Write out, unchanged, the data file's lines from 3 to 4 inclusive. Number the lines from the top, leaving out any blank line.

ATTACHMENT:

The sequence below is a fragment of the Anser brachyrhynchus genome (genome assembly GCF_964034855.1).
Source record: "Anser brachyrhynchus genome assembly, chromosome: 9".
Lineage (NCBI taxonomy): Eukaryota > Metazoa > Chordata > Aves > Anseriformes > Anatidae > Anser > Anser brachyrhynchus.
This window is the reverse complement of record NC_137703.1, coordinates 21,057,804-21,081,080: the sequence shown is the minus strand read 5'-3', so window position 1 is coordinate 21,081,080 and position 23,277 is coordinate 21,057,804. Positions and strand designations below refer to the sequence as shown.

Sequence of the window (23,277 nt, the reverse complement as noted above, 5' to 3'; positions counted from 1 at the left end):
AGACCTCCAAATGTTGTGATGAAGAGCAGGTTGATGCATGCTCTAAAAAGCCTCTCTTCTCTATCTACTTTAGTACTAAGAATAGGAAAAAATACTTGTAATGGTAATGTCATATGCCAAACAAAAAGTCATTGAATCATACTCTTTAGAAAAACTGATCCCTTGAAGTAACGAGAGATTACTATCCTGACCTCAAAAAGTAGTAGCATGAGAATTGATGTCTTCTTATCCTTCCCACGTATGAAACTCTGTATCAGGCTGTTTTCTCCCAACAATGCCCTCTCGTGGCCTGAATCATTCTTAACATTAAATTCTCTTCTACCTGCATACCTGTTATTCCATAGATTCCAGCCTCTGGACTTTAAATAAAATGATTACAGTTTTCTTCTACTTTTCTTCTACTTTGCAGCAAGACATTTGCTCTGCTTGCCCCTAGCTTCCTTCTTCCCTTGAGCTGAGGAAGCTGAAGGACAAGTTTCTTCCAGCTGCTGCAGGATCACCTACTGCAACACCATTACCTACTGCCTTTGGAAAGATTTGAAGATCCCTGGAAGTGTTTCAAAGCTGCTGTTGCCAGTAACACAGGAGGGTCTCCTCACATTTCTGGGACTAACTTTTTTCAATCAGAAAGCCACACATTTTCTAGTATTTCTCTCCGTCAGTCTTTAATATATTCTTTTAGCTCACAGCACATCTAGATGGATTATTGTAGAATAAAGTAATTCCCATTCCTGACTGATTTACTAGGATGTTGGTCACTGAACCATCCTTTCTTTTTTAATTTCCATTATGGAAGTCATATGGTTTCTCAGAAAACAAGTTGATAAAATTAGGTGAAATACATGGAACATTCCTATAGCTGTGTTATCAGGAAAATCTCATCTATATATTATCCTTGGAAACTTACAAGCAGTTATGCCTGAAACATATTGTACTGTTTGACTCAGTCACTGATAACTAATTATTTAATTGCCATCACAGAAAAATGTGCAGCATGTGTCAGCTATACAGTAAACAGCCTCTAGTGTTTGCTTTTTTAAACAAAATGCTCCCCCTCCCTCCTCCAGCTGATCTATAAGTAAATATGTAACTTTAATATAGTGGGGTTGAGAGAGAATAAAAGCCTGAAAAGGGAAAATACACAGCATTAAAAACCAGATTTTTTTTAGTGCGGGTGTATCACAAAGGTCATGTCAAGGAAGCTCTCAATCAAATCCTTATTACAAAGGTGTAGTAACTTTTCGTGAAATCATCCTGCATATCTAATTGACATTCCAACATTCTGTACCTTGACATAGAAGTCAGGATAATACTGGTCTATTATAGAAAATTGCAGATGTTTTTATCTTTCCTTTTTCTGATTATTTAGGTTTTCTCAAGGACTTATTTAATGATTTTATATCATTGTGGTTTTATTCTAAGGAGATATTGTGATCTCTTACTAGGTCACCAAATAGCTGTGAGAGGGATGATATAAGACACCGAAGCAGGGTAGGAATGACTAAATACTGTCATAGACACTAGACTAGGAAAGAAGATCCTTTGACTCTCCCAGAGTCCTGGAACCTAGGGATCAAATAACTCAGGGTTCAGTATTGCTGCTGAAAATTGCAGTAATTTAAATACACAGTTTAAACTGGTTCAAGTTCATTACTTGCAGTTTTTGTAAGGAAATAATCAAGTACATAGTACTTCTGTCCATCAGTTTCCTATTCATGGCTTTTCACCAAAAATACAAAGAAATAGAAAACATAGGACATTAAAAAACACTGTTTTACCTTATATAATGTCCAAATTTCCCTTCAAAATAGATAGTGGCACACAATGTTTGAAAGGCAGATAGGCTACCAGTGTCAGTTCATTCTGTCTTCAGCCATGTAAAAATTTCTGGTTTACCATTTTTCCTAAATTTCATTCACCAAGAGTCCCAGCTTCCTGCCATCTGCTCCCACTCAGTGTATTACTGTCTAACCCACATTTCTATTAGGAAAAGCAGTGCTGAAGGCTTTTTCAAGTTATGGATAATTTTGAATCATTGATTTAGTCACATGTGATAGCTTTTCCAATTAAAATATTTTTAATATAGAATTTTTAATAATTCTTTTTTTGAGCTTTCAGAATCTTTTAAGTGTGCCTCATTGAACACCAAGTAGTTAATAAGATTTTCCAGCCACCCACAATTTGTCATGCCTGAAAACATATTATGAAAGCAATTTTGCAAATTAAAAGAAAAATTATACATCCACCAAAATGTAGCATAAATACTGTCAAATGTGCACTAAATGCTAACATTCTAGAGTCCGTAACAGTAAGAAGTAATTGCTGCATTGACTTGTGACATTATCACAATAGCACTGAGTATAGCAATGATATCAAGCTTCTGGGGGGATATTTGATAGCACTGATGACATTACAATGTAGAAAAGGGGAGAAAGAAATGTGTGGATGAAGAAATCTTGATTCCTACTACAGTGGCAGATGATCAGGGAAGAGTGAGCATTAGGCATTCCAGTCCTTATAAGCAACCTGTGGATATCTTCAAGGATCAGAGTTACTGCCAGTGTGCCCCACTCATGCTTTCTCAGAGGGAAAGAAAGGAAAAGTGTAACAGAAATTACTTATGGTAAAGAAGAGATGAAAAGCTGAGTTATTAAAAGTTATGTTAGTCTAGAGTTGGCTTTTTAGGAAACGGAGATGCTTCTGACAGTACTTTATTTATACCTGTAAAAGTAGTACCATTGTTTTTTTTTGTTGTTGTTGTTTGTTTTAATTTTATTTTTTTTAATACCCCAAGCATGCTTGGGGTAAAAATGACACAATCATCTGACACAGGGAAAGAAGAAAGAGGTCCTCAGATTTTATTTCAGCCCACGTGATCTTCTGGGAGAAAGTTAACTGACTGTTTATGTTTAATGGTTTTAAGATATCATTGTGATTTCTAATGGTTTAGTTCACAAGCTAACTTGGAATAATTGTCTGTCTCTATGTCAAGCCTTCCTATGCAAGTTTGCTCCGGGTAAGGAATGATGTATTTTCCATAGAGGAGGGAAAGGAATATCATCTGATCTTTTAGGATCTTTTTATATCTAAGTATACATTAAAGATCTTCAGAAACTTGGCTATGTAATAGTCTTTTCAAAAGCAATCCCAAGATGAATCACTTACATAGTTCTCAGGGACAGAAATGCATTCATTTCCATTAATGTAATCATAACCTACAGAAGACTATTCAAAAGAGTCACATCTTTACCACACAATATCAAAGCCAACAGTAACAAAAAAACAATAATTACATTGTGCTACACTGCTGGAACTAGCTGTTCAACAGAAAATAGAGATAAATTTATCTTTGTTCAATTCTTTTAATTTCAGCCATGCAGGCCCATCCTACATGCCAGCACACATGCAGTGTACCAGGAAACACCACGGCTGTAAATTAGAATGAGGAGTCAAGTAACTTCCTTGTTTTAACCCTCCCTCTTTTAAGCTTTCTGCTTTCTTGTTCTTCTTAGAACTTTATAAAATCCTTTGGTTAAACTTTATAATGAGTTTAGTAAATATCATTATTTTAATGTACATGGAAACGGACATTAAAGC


Lineage (NCBI taxonomy): Eukaryota > Metazoa > Chordata > Aves > Anseriformes > Anatidae > Anser > Anser brachyrhynchus.
This window is the reverse complement of record NC_137703.1, coordinates 21,057,804-21,081,080: the sequence shown is the minus strand read 5'-3', so window position 1 is coordinate 21,081,080 and position 23,277 is coordinate 21,057,804. Positions and strand designations below refer to the sequence as shown.